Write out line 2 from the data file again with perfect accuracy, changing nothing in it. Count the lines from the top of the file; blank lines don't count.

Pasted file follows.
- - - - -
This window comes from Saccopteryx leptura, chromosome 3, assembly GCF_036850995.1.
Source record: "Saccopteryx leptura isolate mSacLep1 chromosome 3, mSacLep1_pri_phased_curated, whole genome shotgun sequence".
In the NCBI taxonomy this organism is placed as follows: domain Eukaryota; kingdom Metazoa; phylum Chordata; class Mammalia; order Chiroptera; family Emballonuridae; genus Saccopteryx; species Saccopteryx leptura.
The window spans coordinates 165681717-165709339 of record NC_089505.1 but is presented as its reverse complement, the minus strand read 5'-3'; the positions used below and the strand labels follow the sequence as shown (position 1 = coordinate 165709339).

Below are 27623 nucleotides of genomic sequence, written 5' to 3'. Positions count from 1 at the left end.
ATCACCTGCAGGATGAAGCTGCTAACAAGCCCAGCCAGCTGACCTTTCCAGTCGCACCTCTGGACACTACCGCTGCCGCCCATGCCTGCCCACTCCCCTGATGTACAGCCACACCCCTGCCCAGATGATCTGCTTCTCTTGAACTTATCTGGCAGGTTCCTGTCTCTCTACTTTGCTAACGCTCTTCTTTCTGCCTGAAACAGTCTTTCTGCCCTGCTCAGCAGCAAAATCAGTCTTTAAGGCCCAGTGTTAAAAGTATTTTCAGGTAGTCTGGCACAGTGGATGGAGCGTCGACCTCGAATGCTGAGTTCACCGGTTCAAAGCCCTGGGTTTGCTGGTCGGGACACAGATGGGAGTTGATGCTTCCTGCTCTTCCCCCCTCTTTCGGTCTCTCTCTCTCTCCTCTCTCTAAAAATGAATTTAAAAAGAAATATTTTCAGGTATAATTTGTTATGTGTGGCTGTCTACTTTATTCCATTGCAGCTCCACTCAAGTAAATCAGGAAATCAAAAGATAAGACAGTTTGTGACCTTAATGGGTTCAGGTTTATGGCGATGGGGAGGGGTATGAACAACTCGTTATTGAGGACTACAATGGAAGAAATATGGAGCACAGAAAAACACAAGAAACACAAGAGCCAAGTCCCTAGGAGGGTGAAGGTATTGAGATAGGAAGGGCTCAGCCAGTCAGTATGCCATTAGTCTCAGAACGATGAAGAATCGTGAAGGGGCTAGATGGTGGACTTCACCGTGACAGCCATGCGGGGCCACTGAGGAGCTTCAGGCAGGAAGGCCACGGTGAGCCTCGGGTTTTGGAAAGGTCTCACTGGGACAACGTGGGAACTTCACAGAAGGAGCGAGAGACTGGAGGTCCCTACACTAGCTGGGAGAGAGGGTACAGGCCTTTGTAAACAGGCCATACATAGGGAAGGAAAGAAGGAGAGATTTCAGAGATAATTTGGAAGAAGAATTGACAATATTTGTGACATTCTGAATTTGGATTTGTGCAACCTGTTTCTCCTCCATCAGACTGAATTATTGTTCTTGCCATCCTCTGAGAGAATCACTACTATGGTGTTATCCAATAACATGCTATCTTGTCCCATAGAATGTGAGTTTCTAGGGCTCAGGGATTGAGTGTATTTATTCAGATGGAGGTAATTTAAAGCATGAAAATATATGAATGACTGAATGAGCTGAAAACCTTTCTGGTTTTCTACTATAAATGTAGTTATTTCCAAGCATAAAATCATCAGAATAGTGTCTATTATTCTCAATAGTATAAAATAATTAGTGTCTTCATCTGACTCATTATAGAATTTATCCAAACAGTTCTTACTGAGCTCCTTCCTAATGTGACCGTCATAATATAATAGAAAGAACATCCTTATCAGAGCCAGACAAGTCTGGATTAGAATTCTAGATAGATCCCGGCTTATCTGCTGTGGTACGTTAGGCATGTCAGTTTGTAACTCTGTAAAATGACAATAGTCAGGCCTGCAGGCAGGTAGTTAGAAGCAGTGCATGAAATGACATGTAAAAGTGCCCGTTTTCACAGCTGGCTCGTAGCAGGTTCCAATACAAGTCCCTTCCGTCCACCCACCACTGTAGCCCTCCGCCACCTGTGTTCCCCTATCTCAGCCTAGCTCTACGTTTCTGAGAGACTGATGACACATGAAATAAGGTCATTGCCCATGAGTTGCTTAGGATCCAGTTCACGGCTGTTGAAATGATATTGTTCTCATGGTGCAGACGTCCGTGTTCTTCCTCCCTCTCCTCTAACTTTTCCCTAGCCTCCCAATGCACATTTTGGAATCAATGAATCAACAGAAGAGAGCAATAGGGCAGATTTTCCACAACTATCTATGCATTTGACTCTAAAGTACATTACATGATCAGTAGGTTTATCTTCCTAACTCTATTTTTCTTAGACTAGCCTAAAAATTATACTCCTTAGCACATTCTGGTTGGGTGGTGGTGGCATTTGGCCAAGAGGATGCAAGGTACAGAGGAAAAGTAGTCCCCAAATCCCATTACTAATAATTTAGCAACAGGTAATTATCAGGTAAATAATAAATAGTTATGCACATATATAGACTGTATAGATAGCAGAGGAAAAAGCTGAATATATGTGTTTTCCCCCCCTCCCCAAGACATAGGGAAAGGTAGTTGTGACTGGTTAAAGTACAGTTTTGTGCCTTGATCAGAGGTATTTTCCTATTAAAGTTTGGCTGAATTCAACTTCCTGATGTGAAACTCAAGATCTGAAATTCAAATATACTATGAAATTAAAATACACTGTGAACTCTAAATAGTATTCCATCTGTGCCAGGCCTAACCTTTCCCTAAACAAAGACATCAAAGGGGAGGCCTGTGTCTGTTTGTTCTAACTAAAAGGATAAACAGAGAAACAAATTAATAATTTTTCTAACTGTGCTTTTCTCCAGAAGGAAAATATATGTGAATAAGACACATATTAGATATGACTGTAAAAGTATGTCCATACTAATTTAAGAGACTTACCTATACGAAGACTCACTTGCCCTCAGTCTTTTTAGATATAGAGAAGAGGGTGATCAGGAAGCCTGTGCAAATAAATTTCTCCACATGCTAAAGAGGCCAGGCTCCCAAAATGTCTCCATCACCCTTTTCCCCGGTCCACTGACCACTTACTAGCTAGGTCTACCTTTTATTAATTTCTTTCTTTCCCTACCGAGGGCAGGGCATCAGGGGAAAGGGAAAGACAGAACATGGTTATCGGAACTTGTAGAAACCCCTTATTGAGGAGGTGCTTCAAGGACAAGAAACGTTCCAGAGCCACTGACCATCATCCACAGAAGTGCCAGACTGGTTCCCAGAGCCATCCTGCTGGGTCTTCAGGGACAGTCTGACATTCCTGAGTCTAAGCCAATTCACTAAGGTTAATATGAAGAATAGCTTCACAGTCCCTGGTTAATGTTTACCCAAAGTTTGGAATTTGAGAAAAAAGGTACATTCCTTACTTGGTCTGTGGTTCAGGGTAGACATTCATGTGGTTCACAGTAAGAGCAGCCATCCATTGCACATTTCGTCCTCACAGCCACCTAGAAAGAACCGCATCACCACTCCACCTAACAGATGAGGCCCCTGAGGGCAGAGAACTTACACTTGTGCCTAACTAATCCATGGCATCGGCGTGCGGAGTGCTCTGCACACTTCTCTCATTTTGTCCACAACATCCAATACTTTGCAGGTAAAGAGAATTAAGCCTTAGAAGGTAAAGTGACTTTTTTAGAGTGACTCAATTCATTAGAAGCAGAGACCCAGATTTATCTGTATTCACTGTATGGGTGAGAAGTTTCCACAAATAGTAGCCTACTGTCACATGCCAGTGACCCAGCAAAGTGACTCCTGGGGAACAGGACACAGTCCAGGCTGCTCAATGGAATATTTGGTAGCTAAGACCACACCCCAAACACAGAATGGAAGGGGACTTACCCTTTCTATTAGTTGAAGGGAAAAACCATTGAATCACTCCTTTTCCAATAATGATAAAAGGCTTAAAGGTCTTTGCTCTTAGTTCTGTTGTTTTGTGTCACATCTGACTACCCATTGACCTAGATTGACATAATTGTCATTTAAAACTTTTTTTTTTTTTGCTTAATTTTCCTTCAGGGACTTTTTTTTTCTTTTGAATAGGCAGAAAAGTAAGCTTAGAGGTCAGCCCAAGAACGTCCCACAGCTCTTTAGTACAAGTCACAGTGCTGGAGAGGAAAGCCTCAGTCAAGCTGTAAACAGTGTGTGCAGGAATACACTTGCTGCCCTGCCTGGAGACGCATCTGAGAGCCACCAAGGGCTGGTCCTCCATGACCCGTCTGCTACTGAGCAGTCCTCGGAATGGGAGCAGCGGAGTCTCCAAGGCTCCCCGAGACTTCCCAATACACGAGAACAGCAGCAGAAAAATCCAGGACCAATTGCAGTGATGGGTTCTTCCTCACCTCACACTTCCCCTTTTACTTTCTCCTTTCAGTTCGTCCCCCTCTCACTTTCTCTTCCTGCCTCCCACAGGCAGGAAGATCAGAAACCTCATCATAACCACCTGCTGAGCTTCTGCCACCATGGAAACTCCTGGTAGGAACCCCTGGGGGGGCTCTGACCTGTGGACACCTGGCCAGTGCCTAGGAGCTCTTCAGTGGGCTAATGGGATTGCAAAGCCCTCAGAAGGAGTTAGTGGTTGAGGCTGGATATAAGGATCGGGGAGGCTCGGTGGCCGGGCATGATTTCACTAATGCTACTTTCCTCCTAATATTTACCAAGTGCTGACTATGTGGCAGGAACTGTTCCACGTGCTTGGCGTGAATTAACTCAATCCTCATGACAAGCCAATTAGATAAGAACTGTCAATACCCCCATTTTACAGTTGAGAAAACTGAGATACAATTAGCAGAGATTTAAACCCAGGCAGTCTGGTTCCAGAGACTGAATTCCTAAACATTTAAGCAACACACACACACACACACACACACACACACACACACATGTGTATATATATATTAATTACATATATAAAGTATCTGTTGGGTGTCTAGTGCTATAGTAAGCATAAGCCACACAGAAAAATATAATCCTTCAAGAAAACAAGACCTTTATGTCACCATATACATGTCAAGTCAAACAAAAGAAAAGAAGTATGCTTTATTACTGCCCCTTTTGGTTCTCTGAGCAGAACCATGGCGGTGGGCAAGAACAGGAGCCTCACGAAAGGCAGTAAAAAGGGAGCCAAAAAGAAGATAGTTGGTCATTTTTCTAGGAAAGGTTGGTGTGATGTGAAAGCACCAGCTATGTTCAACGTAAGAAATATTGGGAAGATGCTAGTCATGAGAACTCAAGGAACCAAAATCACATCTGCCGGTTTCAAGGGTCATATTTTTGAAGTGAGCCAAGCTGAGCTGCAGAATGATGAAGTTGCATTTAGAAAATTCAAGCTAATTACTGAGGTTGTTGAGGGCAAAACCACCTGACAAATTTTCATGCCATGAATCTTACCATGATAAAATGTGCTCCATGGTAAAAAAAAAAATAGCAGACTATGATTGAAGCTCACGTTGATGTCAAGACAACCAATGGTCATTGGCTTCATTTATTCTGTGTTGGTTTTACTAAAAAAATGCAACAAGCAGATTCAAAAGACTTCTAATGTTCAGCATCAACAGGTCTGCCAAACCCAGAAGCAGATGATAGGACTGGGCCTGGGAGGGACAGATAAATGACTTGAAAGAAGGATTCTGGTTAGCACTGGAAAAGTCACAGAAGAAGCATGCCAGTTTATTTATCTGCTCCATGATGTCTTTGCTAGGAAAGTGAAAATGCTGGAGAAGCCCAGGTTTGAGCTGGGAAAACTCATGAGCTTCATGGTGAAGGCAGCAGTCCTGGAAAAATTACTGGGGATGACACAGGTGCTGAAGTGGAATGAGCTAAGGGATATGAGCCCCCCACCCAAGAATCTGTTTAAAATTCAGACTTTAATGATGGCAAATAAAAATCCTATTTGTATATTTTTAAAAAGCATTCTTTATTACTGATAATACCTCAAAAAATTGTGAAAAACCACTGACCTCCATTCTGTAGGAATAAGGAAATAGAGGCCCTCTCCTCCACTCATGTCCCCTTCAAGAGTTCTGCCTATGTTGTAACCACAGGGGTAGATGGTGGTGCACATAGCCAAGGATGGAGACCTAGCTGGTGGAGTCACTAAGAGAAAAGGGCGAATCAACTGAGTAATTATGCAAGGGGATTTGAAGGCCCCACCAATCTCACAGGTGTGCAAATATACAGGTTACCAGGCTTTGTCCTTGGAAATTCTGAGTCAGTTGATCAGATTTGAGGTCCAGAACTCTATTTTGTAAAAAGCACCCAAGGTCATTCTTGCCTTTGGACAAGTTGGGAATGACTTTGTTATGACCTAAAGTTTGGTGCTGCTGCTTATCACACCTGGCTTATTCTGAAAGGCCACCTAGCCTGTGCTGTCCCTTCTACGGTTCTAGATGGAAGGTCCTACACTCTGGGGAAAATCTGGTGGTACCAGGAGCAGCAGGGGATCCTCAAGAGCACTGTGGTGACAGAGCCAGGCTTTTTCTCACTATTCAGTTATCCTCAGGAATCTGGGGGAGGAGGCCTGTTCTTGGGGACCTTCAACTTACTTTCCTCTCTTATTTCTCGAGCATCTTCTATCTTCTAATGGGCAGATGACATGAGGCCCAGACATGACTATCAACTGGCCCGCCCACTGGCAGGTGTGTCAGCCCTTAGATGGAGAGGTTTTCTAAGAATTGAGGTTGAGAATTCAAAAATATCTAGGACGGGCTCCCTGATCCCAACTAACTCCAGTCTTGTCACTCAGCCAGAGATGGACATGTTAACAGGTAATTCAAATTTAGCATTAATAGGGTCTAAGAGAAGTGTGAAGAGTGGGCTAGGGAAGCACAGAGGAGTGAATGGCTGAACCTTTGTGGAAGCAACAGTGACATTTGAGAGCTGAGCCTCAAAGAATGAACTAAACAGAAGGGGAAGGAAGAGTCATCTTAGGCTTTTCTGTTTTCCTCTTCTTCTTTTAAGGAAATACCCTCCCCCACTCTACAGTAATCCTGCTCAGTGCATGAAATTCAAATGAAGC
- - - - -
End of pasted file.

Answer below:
Source record: "Saccopteryx leptura isolate mSacLep1 chromosome 3, mSacLep1_pri_phased_curated, whole genome shotgun sequence".